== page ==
Update time...About a week and a half ago, I decided to try living on 2 meals a day. Basically, I wanted to know how my body reacts to a lunchless life. As I expected, after just a couple days I stopped getting hungry at a normal lunch time. Instead of being hungry around 12, I got hungry around 3 or 4. This was convenient in some ways...I was able to work most of the day without being distracted by hunger and I didn't have the normal desire to take a post-lunch nap. On the other hand, by 4 or 5 I would be really hungry; so hungry that all I wanted was to go home and eat. And most days this is exactly what I did. Eating "dinner" so early also had consequences for my daily schedule. First of all, I would have at least an extra hour to do something else in the evening (which I usually wasted anyways). Second, I was hungry again at 9 or 10. As far as I can tell, I have not gained or lost any weight during this little experiment. So what can I conclude from this? I guess I would have to conclude that lunch exists for a reason. If it didn't everybody would be leaving work at 3, or they'd just be (more) irritable and (more) unproductive in the late afternoon.

Tuesday, October 10, 2006

Finally I´ve found some time to write a new post. Actually, I haven´t had anything interesting to write in the last few weeks. But here´s something which got me excited:))

Yesterday Luki visited me on his way back to Berlin. We went to have sushi and afterwards we made badges with my new badge-it-machine:) I bought it in Leipzig in a toy store. Well, it´s actually a children´s toy. Now I can make buttons of all my favourite bands, sayings, pictures, friends, things,... It only takes a few seconds per badge.
Thus if anyone of you want a special button: I accept orders.

Ok, that was my story about the badge machine. I´m watching a show on TV about a guy from Nebraska who weighs 1000 pounds. That sounds impossible. They had to tear down a wall to carry him out of his house. I can´t tell more about him because I have to change the channel.


I thought this cartoon was hilarious…non sequitar usually is. I think I’m going to put Dana’s sentiments into the cover letter for my next manuscript.

Dear Mr. or Mrs. Editor,
Please find enclosed a manuscript on such and such. While considering this work for publication, I would like to remind you that questioning the details is unpatriotic and only serves to aid the terrorists.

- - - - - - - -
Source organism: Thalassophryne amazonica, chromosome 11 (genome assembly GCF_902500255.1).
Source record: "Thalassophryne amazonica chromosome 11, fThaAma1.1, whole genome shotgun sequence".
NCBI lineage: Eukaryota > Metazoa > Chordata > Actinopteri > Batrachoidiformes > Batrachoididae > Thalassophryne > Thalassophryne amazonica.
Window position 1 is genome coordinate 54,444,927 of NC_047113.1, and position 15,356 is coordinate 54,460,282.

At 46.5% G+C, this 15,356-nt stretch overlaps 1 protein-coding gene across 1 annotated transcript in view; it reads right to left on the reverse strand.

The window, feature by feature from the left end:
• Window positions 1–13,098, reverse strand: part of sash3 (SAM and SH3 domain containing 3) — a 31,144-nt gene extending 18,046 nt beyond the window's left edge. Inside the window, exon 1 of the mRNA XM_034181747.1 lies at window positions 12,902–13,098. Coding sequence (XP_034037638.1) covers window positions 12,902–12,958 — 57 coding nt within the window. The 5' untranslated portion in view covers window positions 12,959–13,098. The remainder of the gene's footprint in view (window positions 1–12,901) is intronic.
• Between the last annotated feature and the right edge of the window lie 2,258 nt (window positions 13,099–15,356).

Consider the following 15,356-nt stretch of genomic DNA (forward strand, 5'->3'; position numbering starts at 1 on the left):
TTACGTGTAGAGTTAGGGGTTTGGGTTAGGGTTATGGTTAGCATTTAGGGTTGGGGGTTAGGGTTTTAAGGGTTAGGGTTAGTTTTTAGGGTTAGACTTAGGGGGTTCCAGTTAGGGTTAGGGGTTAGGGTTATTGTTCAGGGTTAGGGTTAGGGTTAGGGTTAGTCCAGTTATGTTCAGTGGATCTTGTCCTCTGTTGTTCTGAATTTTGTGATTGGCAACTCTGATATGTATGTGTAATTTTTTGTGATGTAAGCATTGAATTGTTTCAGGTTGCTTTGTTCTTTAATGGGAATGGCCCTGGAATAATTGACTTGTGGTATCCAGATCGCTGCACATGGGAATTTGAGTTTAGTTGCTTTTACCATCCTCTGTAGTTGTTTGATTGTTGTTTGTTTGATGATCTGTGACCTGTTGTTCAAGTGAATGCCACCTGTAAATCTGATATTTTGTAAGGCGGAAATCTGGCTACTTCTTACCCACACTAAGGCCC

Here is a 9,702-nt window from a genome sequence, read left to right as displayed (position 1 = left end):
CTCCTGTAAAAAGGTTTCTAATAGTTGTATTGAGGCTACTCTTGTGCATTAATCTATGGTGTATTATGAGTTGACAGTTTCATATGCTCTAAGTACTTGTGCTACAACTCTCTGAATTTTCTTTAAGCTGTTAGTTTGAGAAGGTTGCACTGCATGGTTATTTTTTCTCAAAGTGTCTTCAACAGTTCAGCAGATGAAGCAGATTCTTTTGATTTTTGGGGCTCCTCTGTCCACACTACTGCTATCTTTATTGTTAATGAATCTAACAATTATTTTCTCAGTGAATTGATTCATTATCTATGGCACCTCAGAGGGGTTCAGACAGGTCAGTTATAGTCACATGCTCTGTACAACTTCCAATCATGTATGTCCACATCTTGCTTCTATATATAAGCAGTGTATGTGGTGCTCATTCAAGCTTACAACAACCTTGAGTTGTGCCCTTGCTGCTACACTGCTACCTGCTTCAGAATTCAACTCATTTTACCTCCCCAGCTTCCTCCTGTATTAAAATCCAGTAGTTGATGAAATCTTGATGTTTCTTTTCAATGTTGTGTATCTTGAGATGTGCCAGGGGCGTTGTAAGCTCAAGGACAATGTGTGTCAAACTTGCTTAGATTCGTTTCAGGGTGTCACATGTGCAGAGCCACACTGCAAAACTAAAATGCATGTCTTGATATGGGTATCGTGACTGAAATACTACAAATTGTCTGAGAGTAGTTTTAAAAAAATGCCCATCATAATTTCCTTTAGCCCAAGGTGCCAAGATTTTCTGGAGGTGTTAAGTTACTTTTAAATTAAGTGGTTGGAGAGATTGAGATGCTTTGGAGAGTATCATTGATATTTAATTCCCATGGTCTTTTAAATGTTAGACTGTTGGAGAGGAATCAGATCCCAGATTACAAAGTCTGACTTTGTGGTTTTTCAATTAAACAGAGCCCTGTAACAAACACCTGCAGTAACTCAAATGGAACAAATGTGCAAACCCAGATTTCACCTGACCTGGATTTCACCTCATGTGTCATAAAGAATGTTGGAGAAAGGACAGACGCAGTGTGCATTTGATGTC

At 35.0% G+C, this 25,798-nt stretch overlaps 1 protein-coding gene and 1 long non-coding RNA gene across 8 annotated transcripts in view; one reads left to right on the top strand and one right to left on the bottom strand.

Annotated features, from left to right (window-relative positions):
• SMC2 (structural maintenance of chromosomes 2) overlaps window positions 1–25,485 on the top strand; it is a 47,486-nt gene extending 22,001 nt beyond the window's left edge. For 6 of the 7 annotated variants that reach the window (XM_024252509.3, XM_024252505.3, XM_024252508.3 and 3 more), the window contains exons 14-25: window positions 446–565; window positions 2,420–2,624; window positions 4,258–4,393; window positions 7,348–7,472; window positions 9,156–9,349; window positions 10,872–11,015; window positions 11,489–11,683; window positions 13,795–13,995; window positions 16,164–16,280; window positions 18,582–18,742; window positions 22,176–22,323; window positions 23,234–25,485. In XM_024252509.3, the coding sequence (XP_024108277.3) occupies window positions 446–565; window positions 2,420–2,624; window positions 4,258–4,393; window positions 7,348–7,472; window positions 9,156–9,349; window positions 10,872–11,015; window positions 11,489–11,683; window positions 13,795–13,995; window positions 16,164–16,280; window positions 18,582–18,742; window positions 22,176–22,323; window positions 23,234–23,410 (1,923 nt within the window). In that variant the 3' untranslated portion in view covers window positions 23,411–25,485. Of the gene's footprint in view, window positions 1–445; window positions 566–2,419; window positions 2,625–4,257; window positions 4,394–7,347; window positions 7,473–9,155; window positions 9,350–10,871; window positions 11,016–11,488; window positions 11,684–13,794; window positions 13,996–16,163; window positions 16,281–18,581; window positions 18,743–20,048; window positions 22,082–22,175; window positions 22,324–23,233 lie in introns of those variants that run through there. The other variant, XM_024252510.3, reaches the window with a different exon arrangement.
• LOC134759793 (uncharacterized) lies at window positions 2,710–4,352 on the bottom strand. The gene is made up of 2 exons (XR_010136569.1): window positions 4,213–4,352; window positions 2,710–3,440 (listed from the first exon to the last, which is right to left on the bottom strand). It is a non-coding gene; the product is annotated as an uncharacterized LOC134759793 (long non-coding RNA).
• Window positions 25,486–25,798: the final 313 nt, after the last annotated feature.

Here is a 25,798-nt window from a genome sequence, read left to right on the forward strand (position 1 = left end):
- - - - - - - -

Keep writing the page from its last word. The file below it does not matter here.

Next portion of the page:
Now what editor could possible argue with that logic? If only it worked like this…

p.s. Three weeks til Germany!

Sunday, October 08, 2006

Stupid time zones

As I have previously posted, I absolutely miss college (American) football. In Nebraska, cooler weather means that it is time for football, and people (including me to some degree) get crazy about it. By now, the season is nearing its mid-point, and the Huskers (University of Nebraska’s nickname) are playing pretty well, at least compared to past seasons. For the third consecutive year, after going to every home game for 4 years, I haven’t been able to watch the Nebraska team. However, I typically try to listen to the games over the internet with streaming audio. It isn’t the same, but it is still better than nothing. Usually, Nebraska is playing at 11:30 in the morning or 2:30 in the afternoon local time, which is 7:30 or 10:30 at night Finnish time. I can easily stay awake to listen to these games. However, the last two weeks Nebraska has been playing under the lights, which for me means the game is starting around 3 in morning. Generally, I don’t stay up that late unless I’ve been drinking. Thus, in one sense, doing a bit of partying on Saturday night is a good idea; it will keep me awake so I can listen to the game. As it happens, both of the past Saturdays, I was still up at 3 to hear the start of the game. Unfortunately, I was also slightly intoxicated both times, so I was sleepy, and both weeks I fell asleep before halftime. Oh well, I guess I just need to accept that the time zones have defeated me.

This has been a very pointless post. I’ll try to add some more weight to it by telling everyone to check out The Decemberists. Ines and I both like them, so you know it’s gotta be good.

Friday, October 06, 2006

Brain chemistry and scientific humor

For a few hours today, the sun was out. This was the first time I’ve seen the sun in at least a week. The Finnish fall can be incredibly and incessantly gray. I’m not necessarily complaining about the weather (maybe a little), but I was just struck today by how surprised I was to see the sun. Though I’m not 100% certain, I believe that sunlight (or lack thereof) indirectly affects brain chemistry. That’s likely part of the reason why our moods vary along with the weather. As I was consciously pondering the chemicals in my brain, it started to rain again. Oh well, it was still nice to be teased with a bit of sunlight.